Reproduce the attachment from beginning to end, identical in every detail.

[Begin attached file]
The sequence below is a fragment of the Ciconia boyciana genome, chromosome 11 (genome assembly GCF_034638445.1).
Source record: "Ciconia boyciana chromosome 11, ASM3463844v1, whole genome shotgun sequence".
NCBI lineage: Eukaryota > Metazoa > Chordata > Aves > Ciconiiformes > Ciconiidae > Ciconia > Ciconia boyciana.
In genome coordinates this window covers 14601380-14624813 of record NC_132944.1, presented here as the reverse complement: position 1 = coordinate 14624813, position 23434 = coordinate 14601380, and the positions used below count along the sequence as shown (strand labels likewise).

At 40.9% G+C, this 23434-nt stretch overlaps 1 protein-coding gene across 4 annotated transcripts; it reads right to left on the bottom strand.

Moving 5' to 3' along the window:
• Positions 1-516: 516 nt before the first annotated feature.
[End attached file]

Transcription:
The sequence below is a fragment of the Ciconia boyciana genome, chromosome 11 (genome assembly GCF_034638445.1).
Source record: "Ciconia boyciana chromosome 11, ASM3463844v1, whole genome shotgun sequence".
NCBI lineage: Eukaryota > Metazoa > Chordata > Aves > Ciconiiformes > Ciconiidae > Ciconia > Ciconia boyciana.
In genome coordinates this window covers 14601380-14624813 of record NC_132944.1, presented here as the reverse complement: position 1 = coordinate 14624813, position 23434 = coordinate 14601380, and the positions used below count along the sequence as shown (strand labels likewise).

At 40.9% G+C, this 23434-nt stretch overlaps 1 protein-coding gene across 4 annotated transcripts; it reads right to left on the bottom strand.

Moving 5' to 3' along the window:
• Positions 1-516: 516 nt before the first annotated feature.